Thanks to Susan Straight's The American Experience in 737 Novels you too can explore America through the pages of some of America's greatest writers. The American Experience in 737 Novels is an interactive map which plots the geographical settings of 737 American novels. You can use Susan's map to discover works of fiction which are set near your home town. Alternatively you can use the map to explore more closely the geographical settings of your favorite novels.

Hopefully you will also use the map to find more American novels and novelists to enjoy.

The UK's Ageing Population


Despite the UK's growing health inequality and stalling life expectancy the average age of the population is still growing. By 2037 it is estimated that 1 in 4 people in the UK will be aged over 65.

The Office for National Statistics has released an interactive map which visualizes how the population is ageing across the UK over time. The Broad Age Group Percentage map allows you to view the changing percentages of different age groups in each local authority area by year. The data includes population estimates from 1997-2017 and population projections from 2017-2037.

Alongside this interactive map, showing a choropleth view of the percentages of different age groups across the UK, the ONS has also created this interactive population pyramid.



Select a local authority area and you can view an animated visualization showing how the percentage of the different ages of the local population is changing over time. The animated population pyramid for every local authority area provides an effective visualization of how the 1960's baby boomer generation swells successive age groups over time. It also partly shows why, as this group approaches retirement age, the average age of the UK as a whole is going up.

Thursday, November 01, 2018

Environment & Weather Layers for Leaflet


If you need some environment or weather related map layers for your Leaflet.js maps then you should have a look at Leaflet Environment Layers. This Leaflet library allows you to add a combination of different environment and weather layers to your interactive maps.

The Leaflet Environment Layers plug-in includes map layers from a number of different sources. The weather layers (including rain, precipitation, wind and temperature) are from OpenWeatherMap. The environmental layers are provided by organizations such as SkyTruth (environmental alerts), the Environmental Protection Agency (toxic releases) and other agencies,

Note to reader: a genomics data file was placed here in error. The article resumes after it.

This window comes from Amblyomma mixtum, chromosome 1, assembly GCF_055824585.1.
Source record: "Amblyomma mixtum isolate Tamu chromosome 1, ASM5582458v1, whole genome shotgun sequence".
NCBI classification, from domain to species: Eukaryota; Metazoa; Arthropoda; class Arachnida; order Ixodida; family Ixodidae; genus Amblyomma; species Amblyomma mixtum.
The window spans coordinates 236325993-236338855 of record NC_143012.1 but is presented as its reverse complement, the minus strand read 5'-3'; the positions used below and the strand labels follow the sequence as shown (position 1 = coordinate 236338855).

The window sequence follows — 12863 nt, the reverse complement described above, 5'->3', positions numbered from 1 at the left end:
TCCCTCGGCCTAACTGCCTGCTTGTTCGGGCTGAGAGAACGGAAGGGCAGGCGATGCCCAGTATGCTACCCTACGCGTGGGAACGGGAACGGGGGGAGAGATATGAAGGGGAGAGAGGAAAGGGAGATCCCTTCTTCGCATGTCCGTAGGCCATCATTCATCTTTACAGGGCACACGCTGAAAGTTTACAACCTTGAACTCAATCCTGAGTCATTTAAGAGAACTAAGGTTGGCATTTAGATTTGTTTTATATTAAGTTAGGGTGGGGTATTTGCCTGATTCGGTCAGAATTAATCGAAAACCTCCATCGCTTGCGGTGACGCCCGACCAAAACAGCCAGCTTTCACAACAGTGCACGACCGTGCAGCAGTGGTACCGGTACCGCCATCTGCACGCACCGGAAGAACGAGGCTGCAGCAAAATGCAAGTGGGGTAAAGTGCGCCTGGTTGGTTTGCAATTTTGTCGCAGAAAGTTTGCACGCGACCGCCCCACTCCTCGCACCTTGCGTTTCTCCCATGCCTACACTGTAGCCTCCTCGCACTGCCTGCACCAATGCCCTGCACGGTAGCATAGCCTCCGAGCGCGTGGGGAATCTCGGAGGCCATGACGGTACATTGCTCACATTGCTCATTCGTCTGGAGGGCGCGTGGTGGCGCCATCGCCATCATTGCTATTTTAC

You can view a demo of a map with the Leaflet Environment Layers added here. The Leaflet Environmental Layers library itself is available on GitHub.

Who Hates Daylight Saving?


Daylight Saving ends this Sunday in the United States. You don't need a map to tell you that putting the clocks back by one hour every Fall is a despicable & sadistic form of torture. However Andy Woodruff really wants you to know how much you will suffer. He has therefore created an interactive map which shows you how many sunny evenings you will be losing once the clocks go back.

Obviously the hours of daylight remain the same with or without Daylight Saving or not. However the time you get up in the morning will affect how many hours of daylight you see. If you are an early riser then putting the clocks back in the Fall will probably result in you being awake for all the hours of sunlight. If you are a late riser then the clocks going back means that you are likely to miss some hours of daylight during the winter months.

The Where to Hate Daylight Saving and Where to Love it interactive map allows you to play around with a number of different settings to explore whether Daylight Saving suits your sleeping patterns. Using the map you can explore how the geography of sunrise and sunset is affected by Daylight Saving across the United States.